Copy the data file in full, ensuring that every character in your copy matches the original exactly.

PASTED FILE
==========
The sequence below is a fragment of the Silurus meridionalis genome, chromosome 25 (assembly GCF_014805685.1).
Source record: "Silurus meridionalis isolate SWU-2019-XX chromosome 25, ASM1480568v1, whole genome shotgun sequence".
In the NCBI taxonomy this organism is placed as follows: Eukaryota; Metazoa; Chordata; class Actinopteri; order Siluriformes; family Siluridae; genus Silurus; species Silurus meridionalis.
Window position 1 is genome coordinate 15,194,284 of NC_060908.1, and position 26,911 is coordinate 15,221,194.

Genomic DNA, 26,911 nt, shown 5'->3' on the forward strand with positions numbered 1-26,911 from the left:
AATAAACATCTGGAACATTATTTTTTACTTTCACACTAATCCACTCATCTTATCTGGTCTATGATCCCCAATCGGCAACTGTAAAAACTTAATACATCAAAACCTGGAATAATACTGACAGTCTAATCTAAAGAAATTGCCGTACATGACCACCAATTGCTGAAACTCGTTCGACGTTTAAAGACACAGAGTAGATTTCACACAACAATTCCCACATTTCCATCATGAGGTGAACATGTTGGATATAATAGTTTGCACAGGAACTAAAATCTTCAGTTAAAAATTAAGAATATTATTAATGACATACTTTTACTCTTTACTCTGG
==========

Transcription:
The sequence below is a fragment of the Silurus meridionalis genome, chromosome 25 (assembly GCF_014805685.1).
Source record: "Silurus meridionalis isolate SWU-2019-XX chromosome 25, ASM1480568v1, whole genome shotgun sequence".
In the NCBI taxonomy this organism is placed as follows: Eukaryota; Metazoa; Chordata; class Actinopteri; order Siluriformes; family Siluridae; genus Silurus; species Silurus meridionalis.
Window position 1 is genome coordinate 15,194,284 of NC_060908.1, and position 26,911 is coordinate 15,221,194.

Genomic DNA, 26,911 nt, shown 5'->3' on the forward strand with positions numbered 1-26,911 from the left:
AATAAACATCTGGAACATTATTTTTTACTTTCACACTAATCCACTCATCTTATCTGGTCTATGATCCCCAATCGGCAACTGTAAAAACTTAATACATCAAAACCTGGAATAATACTGACAGTCTAATCTAAAGAAATTGCCGTACATGACCACCAATTGCTGAAACTCGTTCGACGTTTAAAGACACAGAGTAGATTTCACACAACAATTCCCACATTTCCATCATGAGGTGAACATGTTGGATATAATAGTTTGCACAGGAACTAAAATCTTCAGTTAAAAATTAAGAATATTATTAATGACATACTTTTACTCTTTACTCTGG